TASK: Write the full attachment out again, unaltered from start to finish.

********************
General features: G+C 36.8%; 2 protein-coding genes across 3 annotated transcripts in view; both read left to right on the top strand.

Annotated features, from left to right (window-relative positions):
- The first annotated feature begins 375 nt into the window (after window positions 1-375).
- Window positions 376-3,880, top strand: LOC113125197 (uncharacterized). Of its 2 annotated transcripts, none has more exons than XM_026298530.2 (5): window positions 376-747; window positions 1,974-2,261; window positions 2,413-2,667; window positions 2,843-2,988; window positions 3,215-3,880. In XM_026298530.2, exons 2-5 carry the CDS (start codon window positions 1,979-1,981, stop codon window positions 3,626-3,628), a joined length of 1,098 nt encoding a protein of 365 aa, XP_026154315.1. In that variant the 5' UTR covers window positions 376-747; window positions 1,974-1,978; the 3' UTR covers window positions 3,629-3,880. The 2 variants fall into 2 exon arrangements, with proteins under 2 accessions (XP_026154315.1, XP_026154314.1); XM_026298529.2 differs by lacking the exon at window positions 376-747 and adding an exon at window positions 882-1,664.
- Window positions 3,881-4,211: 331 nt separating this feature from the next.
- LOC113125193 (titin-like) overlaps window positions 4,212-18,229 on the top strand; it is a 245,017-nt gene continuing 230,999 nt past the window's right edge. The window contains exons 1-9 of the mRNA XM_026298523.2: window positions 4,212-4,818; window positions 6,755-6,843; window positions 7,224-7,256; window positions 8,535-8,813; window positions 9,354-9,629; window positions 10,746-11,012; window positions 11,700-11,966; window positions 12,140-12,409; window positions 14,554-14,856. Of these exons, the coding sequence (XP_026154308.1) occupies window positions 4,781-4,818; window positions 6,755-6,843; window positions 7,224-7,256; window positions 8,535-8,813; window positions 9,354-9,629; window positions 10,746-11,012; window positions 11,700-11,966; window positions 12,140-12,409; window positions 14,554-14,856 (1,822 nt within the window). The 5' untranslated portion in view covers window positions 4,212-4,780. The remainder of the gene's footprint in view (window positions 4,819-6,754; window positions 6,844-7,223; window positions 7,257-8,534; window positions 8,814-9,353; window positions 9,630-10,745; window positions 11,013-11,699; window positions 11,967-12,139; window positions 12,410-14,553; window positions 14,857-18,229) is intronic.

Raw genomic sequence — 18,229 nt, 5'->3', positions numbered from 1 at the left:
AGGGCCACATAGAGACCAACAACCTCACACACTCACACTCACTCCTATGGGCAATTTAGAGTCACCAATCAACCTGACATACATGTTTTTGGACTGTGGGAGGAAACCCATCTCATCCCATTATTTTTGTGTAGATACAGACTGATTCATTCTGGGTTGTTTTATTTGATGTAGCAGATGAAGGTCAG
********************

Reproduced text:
General features: G+C 36.8%; 2 protein-coding genes across 3 annotated transcripts in view; both read left to right on the top strand.

Annotated features, from left to right (window-relative positions):
- The first annotated feature begins 375 nt into the window (after window positions 1-375).
- Window positions 376-3,880, top strand: LOC113125197 (uncharacterized). Of its 2 annotated transcripts, none has more exons than XM_026298530.2 (5): window positions 376-747; window positions 1,974-2,261; window positions 2,413-2,667; window positions 2,843-2,988; window positions 3,215-3,880. In XM_026298530.2, exons 2-5 carry the CDS (start codon window positions 1,979-1,981, stop codon window positions 3,626-3,628), a joined length of 1,098 nt encoding a protein of 365 aa, XP_026154315.1. In that variant the 5' UTR covers window positions 376-747; window positions 1,974-1,978; the 3' UTR covers window positions 3,629-3,880. The 2 variants fall into 2 exon arrangements, with proteins under 2 accessions (XP_026154315.1, XP_026154314.1); XM_026298529.2 differs by lacking the exon at window positions 376-747 and adding an exon at window positions 882-1,664.
- Window positions 3,881-4,211: 331 nt separating this feature from the next.
- LOC113125193 (titin-like) overlaps window positions 4,212-18,229 on the top strand; it is a 245,017-nt gene continuing 230,999 nt past the window's right edge. The window contains exons 1-9 of the mRNA XM_026298523.2: window positions 4,212-4,818; window positions 6,755-6,843; window positions 7,224-7,256; window positions 8,535-8,813; window positions 9,354-9,629; window positions 10,746-11,012; window positions 11,700-11,966; window positions 12,140-12,409; window positions 14,554-14,856. Of these exons, the coding sequence (XP_026154308.1) occupies window positions 4,781-4,818; window positions 6,755-6,843; window positions 7,224-7,256; window positions 8,535-8,813; window positions 9,354-9,629; window positions 10,746-11,012; window positions 11,700-11,966; window positions 12,140-12,409; window positions 14,554-14,856 (1,822 nt within the window). The 5' untranslated portion in view covers window positions 4,212-4,780. The remainder of the gene's footprint in view (window positions 4,819-6,754; window positions 6,844-7,223; window positions 7,257-8,534; window positions 8,814-9,353; window positions 9,630-10,745; window positions 11,013-11,699; window positions 11,967-12,139; window positions 12,410-14,553; window positions 14,857-18,229) is intronic.

Raw genomic sequence — 18,229 nt, 5'->3', positions numbered from 1 at the left:
AGGGCCACATAGAGACCAACAACCTCACACACTCACACTCACTCCTATGGGCAATTTAGAGTCACCAATCAACCTGACATACATGTTTTTGGACTGTGGGAGGAAACCCATCTCATCCCATTATTTTTGTGTAGATACAGACTGATTCATTCTGGGTTGTTTTATTTGATGTAGCAGATGAAGGTCAG